nz: Back to the present: Section 92A returns

After much controversy and gnashing of teeth, Section 92A is back.Originally drafted to be part of the Copyright (New Technologies) Amendment Act 2008, which came into force on 31 October 2008, Section 92A was not implemented.The original Act would have required ISPs to terminated the internet accounts of repeat copyright infringers.
http://www.nzherald.co.nz/technology/news/article.cfm?c_id=5&objectid=10584649Also see:NZ Artists say internet account termination too far [NZPA]
A trust of New Zealand artists says a proposal to terminate the internet accounts of those who repeatedly breach copyright is a step too far.The Creative Freedom Foundation, a non-profit trust representing about 1000 artists, welcomed the Ministry of Economic Development’s proposal on the vexed question of internet copyright, which was released for public comment yesterday.
http://www.nzherald.co.nz/technology/news/article.cfm?c_id=5&objectid=10584575
www.3news.co.nz/News/Entertainment/Termination-of-illegal-downloaders-accounts-too-severe—artists/tabid/418/articleID/112548/Default.aspx?ArticleID=112548
www.3news.co.nz/Termination-of-illegal-downloaders-accounts-too-severe—artists/tabid/423/articleID/112548/cat/64/Default.aspxCopyright proposal targets internet pirates [The Dominion Post]
Internet users who ignore warnings about downloading pirated movies, music and books could be hauled before the Copyright Tribunal and fined or have their internet accounts shut down.The proposal, put out for consultation by Commerce Minister Simon Power, would replace an earlier version of section 92A of the Copyright Act, which was scuttled in March after public protests.
http://www.stuff.co.nz/dominion-post/news/features/technology/2594006/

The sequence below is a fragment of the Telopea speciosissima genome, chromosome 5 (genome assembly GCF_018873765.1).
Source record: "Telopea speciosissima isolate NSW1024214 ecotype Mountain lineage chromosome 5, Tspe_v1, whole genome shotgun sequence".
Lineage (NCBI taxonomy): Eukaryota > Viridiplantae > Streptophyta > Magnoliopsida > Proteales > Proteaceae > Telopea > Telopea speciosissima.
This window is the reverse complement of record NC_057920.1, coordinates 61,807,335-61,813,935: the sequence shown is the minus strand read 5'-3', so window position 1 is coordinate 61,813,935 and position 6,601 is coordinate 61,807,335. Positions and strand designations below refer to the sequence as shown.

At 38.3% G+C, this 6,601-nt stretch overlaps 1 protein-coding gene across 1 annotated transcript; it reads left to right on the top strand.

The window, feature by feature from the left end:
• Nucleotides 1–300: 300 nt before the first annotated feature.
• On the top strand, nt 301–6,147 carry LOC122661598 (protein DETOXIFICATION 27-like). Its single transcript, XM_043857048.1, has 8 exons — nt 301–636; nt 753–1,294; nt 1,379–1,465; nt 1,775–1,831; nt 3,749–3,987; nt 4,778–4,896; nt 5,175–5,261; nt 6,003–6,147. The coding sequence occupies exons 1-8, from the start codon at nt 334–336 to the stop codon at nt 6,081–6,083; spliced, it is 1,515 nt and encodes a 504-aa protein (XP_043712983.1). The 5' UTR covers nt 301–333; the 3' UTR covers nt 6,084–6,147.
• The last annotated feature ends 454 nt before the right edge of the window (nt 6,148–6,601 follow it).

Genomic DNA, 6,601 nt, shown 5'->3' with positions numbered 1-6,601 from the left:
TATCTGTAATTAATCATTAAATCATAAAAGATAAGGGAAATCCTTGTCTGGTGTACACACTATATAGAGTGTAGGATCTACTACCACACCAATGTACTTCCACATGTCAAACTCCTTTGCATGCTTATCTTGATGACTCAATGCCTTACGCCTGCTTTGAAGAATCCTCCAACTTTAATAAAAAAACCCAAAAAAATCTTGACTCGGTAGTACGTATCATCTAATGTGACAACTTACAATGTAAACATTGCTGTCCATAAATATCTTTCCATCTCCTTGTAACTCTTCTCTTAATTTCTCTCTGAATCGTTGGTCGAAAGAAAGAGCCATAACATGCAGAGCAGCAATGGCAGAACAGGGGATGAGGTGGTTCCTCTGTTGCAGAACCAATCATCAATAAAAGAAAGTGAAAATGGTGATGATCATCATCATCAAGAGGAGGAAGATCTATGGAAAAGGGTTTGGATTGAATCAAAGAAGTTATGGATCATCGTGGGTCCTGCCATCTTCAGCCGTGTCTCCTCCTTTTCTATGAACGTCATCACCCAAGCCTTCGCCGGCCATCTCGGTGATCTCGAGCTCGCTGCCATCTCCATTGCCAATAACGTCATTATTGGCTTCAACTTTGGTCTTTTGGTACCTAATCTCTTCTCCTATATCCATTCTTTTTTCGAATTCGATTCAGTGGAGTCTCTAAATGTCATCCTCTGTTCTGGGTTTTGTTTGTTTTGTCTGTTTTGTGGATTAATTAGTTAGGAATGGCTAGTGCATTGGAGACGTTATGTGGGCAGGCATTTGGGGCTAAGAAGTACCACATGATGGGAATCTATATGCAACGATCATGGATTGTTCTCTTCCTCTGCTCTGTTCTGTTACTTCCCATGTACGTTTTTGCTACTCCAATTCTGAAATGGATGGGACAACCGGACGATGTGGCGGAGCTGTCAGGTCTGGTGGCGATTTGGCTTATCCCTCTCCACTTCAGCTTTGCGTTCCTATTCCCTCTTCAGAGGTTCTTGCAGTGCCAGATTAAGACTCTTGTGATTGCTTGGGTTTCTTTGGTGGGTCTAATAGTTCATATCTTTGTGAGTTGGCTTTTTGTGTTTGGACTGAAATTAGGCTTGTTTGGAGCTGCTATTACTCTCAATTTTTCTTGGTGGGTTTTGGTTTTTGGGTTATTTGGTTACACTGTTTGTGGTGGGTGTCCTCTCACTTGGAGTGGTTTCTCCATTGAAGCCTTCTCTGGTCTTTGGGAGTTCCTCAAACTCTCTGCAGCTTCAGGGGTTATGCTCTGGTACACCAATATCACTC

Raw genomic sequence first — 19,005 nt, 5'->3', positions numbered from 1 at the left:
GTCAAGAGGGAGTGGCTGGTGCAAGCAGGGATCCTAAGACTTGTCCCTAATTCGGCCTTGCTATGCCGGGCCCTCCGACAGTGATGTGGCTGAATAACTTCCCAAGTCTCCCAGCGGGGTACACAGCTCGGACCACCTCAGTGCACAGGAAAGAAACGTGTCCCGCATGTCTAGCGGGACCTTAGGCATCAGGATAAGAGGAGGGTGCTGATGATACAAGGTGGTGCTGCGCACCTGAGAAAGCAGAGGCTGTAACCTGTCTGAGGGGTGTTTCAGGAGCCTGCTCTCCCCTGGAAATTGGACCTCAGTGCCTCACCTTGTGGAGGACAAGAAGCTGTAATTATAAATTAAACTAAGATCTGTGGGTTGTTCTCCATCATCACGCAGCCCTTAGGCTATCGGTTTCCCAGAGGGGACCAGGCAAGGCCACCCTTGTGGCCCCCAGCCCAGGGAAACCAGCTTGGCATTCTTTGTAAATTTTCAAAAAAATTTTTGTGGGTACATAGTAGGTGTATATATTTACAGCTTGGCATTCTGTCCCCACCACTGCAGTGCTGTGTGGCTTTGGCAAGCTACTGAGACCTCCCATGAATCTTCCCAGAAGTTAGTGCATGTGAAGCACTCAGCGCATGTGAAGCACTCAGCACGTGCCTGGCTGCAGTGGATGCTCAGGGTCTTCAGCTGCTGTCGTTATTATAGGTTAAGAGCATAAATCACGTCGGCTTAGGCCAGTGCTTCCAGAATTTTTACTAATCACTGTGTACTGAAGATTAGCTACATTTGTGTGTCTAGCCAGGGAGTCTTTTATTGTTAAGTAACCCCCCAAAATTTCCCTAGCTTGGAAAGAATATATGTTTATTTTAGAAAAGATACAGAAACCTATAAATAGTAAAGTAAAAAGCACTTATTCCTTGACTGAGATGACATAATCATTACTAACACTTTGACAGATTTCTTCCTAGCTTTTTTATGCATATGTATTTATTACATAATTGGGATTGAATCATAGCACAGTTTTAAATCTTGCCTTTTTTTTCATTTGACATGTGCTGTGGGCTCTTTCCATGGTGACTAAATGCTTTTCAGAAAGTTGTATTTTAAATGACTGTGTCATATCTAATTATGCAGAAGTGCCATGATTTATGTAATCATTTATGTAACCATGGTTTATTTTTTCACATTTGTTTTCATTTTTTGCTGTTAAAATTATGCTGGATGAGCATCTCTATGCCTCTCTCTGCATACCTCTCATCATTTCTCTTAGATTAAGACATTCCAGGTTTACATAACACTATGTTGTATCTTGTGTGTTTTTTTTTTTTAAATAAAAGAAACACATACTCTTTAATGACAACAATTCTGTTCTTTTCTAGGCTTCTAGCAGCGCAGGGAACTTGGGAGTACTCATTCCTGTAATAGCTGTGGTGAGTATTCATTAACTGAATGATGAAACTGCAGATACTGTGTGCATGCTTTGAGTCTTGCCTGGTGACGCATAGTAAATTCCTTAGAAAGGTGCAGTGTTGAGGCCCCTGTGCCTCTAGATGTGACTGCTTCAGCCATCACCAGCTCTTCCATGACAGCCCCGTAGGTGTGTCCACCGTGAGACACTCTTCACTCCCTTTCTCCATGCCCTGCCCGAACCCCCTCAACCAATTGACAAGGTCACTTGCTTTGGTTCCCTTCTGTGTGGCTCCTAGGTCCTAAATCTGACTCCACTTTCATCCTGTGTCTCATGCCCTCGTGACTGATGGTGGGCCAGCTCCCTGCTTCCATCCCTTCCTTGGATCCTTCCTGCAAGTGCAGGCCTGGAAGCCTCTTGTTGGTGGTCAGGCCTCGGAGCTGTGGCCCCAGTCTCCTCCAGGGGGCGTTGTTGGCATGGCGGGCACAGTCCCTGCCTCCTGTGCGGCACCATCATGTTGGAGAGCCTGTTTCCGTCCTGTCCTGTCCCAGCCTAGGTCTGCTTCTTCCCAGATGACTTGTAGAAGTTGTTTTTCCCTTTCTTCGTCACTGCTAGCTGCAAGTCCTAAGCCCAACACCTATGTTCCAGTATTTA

http://www.stuff.co.nz/dominion-post/business/2594006/
http://www.stuff.co.nz/manawatu-standard/business/2594006/92A changes keep Net termination
One of the most controversial parts of the Act – the option to terminate the Internet connection of an accused repeat infringer – remains intact.The government ordered the review after failure of parties (copyright holders, ISPs and the telecommunications industry) to reach agreement on a Code of Practice to administer Section 92A.
http://www.netguide.co.nz/200907151077/92a-changes-keep-net-termination.phpNew Zealand proposes new “3 strikes” process for P2P users
New Zealand’s first attempt at passing a “three strikes” law fell apart as rights holders and Internet service providers were unable to agree on a voluntary code of practice. One of the biggest concerns was the lack of due process; how could New Zealand avoid presuming that the accused were guilty yet still develop a means of judging accusations that was cheaper and faster than the country’s High Court?
http://arstechnica.com/tech-policy/news/2009/07/new-zealand-proposes-new-3-strikes-process-for-p2p-users.ars

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